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Grant Details

Grant Number: 5R01CA215418-02 Interpret this number
Primary Investigator: Liu, Ying
Organization: Washington University
Project Title: Residential Mobility, Treatment Quality and Survival in Low-Income Women with Breast Cancer
Fiscal Year: 2019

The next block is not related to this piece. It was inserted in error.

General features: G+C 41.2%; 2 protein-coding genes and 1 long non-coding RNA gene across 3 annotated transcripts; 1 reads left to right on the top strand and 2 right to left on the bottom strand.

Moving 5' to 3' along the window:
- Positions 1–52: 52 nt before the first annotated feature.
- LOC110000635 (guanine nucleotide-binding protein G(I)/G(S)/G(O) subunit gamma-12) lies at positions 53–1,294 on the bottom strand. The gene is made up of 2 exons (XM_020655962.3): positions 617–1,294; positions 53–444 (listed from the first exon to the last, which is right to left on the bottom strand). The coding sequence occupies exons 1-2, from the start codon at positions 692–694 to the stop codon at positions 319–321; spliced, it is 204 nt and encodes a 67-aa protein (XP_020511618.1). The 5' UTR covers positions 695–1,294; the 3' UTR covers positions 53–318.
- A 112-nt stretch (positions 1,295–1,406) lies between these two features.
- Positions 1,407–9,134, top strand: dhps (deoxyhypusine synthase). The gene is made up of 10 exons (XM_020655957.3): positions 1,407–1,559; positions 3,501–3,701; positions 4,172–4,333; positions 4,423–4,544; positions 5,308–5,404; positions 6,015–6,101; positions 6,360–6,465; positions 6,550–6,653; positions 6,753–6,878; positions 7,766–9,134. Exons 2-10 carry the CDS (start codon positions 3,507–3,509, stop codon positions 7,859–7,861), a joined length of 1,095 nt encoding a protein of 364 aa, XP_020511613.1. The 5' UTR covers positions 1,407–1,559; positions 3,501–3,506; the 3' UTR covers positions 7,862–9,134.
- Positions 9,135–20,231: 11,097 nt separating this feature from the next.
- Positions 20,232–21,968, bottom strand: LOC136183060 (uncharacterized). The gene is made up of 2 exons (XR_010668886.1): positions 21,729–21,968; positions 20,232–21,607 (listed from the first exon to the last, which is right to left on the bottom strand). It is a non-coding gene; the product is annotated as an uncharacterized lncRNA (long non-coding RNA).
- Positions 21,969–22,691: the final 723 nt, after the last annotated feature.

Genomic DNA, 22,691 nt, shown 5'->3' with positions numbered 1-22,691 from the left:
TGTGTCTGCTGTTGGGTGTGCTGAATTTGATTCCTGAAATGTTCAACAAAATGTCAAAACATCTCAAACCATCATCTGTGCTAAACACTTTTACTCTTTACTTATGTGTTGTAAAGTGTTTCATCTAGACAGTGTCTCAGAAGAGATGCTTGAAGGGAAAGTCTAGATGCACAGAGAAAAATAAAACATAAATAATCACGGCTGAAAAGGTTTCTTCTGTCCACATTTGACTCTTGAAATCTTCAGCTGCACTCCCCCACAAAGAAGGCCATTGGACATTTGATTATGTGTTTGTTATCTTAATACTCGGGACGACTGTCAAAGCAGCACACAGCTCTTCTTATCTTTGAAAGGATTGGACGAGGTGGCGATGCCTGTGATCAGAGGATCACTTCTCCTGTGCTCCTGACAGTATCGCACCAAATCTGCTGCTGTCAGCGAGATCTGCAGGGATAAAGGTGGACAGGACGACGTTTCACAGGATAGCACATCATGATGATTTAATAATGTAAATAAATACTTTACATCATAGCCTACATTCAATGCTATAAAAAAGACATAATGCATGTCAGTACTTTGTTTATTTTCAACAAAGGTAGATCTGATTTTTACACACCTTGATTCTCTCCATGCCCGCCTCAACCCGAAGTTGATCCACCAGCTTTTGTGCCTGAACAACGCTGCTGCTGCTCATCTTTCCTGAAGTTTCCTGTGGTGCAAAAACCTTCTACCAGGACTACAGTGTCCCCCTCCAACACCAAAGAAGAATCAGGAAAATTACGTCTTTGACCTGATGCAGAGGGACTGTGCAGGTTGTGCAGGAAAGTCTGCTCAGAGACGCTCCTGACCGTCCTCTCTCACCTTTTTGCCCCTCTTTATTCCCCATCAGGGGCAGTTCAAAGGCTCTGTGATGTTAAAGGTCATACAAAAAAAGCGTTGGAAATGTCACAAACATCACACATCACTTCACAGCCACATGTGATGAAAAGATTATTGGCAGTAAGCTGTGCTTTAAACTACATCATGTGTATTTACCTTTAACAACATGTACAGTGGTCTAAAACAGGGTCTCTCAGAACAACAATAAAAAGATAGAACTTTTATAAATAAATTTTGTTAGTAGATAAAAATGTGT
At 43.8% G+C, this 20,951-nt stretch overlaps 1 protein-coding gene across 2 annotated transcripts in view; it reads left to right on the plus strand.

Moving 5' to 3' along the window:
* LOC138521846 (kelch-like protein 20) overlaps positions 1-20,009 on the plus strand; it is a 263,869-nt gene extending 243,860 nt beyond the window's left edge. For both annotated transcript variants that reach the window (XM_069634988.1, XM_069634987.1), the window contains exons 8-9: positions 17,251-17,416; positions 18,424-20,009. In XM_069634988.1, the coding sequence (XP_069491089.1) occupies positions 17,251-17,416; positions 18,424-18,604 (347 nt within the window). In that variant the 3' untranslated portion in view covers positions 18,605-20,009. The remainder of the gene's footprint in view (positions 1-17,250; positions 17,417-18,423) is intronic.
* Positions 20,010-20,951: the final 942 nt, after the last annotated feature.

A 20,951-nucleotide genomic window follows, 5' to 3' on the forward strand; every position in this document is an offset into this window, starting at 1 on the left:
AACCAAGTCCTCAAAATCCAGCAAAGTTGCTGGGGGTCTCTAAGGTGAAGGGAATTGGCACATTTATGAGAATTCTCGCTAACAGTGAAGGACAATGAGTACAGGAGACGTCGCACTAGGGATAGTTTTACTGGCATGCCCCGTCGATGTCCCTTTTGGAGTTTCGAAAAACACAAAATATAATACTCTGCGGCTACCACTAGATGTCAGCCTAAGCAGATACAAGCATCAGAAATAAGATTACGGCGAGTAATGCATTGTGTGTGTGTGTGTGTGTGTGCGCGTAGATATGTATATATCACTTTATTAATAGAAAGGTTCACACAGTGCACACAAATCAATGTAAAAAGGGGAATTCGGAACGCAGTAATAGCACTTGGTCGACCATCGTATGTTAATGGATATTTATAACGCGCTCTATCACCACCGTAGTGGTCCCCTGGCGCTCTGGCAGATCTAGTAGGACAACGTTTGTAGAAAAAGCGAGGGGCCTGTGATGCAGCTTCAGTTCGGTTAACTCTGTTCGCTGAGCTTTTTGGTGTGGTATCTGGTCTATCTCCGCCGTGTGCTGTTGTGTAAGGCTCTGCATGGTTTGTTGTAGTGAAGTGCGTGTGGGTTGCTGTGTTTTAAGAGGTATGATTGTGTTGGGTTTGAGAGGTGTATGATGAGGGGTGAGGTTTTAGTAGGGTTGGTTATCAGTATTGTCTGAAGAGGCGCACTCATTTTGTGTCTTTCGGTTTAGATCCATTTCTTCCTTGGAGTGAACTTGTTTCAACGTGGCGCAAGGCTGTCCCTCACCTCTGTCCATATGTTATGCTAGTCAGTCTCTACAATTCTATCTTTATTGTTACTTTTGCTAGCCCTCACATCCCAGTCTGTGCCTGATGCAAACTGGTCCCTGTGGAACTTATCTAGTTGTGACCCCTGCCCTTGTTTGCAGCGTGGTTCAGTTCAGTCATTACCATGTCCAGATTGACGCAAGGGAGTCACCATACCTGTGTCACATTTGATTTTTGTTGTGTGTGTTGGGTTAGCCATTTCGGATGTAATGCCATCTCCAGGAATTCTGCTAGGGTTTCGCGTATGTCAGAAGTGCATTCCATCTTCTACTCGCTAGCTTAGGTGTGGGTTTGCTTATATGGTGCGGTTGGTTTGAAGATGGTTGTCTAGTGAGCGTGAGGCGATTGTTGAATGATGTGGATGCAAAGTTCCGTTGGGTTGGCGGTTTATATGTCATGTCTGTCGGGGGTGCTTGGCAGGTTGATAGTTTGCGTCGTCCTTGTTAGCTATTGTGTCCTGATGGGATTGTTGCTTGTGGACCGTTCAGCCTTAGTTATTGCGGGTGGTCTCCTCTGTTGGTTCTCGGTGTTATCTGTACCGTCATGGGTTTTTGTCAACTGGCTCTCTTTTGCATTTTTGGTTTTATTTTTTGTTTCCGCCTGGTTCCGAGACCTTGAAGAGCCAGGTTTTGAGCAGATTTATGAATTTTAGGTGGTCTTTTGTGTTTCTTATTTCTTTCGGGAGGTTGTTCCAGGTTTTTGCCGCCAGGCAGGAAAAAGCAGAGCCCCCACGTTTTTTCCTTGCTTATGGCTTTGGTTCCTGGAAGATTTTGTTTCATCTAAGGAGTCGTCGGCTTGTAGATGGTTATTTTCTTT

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PROJECT SUMMARY/ABSTRACT Disparities in breast cancer outcomes persist across race and socioeconomic status. Medicaid-insured women do not gain the same degree of survival benefit as those enrolled in other types of health insurance, but experience similarly poor prognosis as uninsured women. Younger, low-income patients face more barriers to access and adherence to high-quality cancer care as medical costs for cancer pose a more severe financial burden to younger compared to older patients. The barriers to high-quality cancer care for Medicaid-insured women have not been fully understood. Our preliminary data showed that Medicaid-insured women are highly mobile after breast cancer diagnosis. Despite the well documented effects of residential relocation on behaviors and health outcomes, there is lack of research that assesses the impacts of residential relocation after cancer diagnosis on patient's adherence to therapy and outcomes. Medicaid enrollees have inadequate access to specialist care. Much of adjuvant therapy for breast cancer is delivered in outpatient settings. As a result, coordination of multiple provider appointments and treatments is a significant challenge for residentially mobile patients. Residential relocation following cancer diagnosis may act as a key barrier to continuation and completion of cancer treatment for low-income patients and thus influences their prognosis. Drawing on our established collaborations with the Missouri Cancer Registry and the Missouri Medicaid Program, we will develop a contemporary population-based cohort of low-income women with breast cancer by linking the Medicaid claims to the Missouri Cancer Registry. Five other valuable data sources will be used to define characteristics of neighborhoods, providers and facilities. We will examine the impact of residential relocation on adherence to therapy in the first 12 months of diagnosis among low-income women with breast cancer (Aim 1). Residential relocation and its geographic patterns will be defined, which allows us to capture the dynamics of neighborhood exposures. We will also assess the associations between residential relocation and breast cancer outcomes in low-income women (Aim 2). It will control for residential mobility-induce spatial uncertainty and accurately estimate neighborhood impacts on cancer outcomes. Furthermore, we will examine the extent to which residential relocation explains racial disparities in adherence to therapy and prognostic outcomes in low-income women with breast cancer (Aim 3). This will be the first study to assess the role of residential relocation in adherence to breast cancer therapy and prognosis among low-income patients. It will deepen our understanding of the reasons for poor prognosis in medically underserved populations with breast cancer. The study will help guide breast cancer disparity interventions that could target residentially mobile, low-income patients and mitigate the adverse impacts of residential relocation on cancer treatment and outcomes.

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